ND grad explores storms and struggle in fiction work
Mary Claire O'Donnell | Wednesday, October 5, 2011
It’s really true. It doesn’t matter what degree you graduate from Notre Dame with, be it Engineering, Arts and Letters, or Architecture, you really can do anything you want. David Michael Belczyk, a 2003 graduate with a degree in Mechanical Engineering and author of two collections of poetry and one work of fiction, is living proof.
Belczyk returns to campus this weekend to promote his latest work, “Elynia,” his fiction piece, with a book signing at the bookstore. In his words, “Elynia” is about a storm.
“One thing the book does is cover four generations of characters who are interconnected in an unusual way,” Belczyk said. “And each one of the chapters is a very intimate look at one of their particular struggles. And along with that perspective on struggle, there is also a perspective on storms, on a particular storm that kind of metaphorically rages throughout the book.”
The four generations of characters and their lives unfold in “Elynia” through glimpses at moments in each of their lives. Characters include an immigrant shoe-man who works away his life in a dying town, witnessing his son wrongly arrested by a man whose shoes he regularly shines. The son watches his friend betray the memory of a departed mother by stealing her now-sacred makeup for a drunken joke. The friend then marries a waitress who secretly loves another man who is perpetually stuck atoning for his past by meticulously refurbishing a house. Each story strikes a chord in its dissection of suffering and intimate look at human emotion.
The interconnectedness of the characters helps to bring special definition and power to this work. Many of the chapters are close examinations of intimate, singular events in a character’s life, but tied together, they achieve new interpretive depth. Belczyk, with his strong, lyrical writing style, allows his readers to delve into the lives of his characters and really experience what they experience.
This approach to writing emphasizes an important aspect of Belczyk’s work. “Elynia” not only deals with suffering and turmoil but also unity. As you read the book, you realize the connections the characters all have to each other and how the actions of each affect the others. And this, Belczyk believes, is an important aspect of the book.
“You learn how the characters are related and how their lives change relative to one another, [but] you also understand how the way that they endure their trials,” he said. “[This] is kind of like the endurance of the storm, and the endurance of life and the ravages of life.
“Even though the book is preoccupied with the disillusionment of their lives, the message is really one of hope. Out of that endurance there comes communion of all these people, and the unity that transcends the barriers of life and time … and there is a beauty that underlies their endurance and transforms life’s struggles.”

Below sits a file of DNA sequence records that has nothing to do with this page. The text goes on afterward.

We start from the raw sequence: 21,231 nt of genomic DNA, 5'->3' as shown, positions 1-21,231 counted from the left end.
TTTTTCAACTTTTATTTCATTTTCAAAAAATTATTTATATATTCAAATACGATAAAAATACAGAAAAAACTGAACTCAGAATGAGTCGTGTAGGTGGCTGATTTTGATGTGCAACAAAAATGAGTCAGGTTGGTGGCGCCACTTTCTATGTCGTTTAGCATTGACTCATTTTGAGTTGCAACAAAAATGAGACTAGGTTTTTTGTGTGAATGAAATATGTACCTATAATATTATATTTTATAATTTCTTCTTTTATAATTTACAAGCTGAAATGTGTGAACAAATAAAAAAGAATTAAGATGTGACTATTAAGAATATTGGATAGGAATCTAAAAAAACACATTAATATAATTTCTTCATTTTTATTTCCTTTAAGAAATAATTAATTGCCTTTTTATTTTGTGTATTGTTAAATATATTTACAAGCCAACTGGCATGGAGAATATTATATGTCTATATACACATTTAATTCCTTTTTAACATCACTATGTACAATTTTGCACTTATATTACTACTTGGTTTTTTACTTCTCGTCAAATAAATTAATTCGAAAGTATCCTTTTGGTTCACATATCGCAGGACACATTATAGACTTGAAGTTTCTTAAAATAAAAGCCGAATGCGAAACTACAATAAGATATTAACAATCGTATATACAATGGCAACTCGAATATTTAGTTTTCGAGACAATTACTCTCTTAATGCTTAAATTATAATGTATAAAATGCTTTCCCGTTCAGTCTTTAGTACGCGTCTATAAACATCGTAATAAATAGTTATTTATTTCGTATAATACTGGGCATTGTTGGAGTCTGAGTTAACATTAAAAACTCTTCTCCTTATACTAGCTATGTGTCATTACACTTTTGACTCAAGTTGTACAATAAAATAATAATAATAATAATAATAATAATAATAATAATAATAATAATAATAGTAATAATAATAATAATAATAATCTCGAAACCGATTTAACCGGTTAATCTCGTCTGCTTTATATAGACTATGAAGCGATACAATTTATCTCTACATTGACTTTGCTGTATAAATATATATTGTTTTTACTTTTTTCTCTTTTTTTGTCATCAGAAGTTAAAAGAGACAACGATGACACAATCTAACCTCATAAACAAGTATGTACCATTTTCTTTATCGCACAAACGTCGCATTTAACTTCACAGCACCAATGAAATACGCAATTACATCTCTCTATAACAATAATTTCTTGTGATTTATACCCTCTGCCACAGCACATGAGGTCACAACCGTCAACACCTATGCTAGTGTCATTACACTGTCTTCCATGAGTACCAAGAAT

“Elynia” captures this idea of hope and beauty, with images at both ends of the book highlighting these ideals. The images are similar, involving the same characters, a young boy and his grandmother. At the book’s opening, the two are searching a cemetery for graves, but the young boy doesn’t actually know what graves for which he is looking. The book ends with a scene on a porch, where the boy and his grandmother, both cold, huddle together watching the rain, waiting to see if a rainbow will appear.
This last scene encapsulates the idea of hope within suffering. These two characters, earlier that same day, had wandered through a graveyard searching for the graves of family members, and at the end of the day they are still cold and waiting out a rainstorm. But they look for the rainbow. They hope beauty and goodness will emerge from their despair.
Belczyk said he is excited to return to Notre Dame to promote his book and sign copies for fans. Not only is he thrilled to receive exposure, but also to return to the place that helped inspire the work. While the project has been a few years in the making, the original idea came from Belczyk’s experiences with storms on campus and with friends. He saw themes developing from his ideas about people out in storms and wanted to unite them into something larger.
In his writings, Belczyk draws influence from writers like William Faulkner, Gabriel Garcia Marquez and e.e. cummings. He said he especially loves Marquez because “You just feel like you’re seeing the same things through different eyes.”
“You realize the world is a lot more vibrant in places you didn’t know,” he said. “That’s something I always try and put in my writing. I’m always trying to take relatively ordinary things and turn them into allegories so that even the mundane things of life have a secondary identity.”
Mundane objects do gain new identity and life in “Elynia.” Belczyk’s approach to writing in a poetic, lyrical manner allows images to arise from the pages of the work and bring life to the story. The sun lighting up, warming a flowing river takes on new meaning, a new personality beyond that which we have experienced. And then Belczyk applies this approach to all other objects and people.
To students who want to break into the writing business, Belczyk had a few pieces of advice. One, he wanted to remind writers to just be themselves because you can only be who you are, and you need to be interested in who you are. But also, he was worried about the state of modern poetry.
“I think that modern poetry is in danger because everybody thinks they have to go to school for it,” Belczyk worried. “And I think that what the art needs is a whole lot of people who are out there living life and are in the fray and are going to talk about the fray.”
So, to non-English majors, to non-Arts and Letters majors, try your hand at something new. It might surprise you. And don’t forget to discover the beauty of struggle in “Elynia.”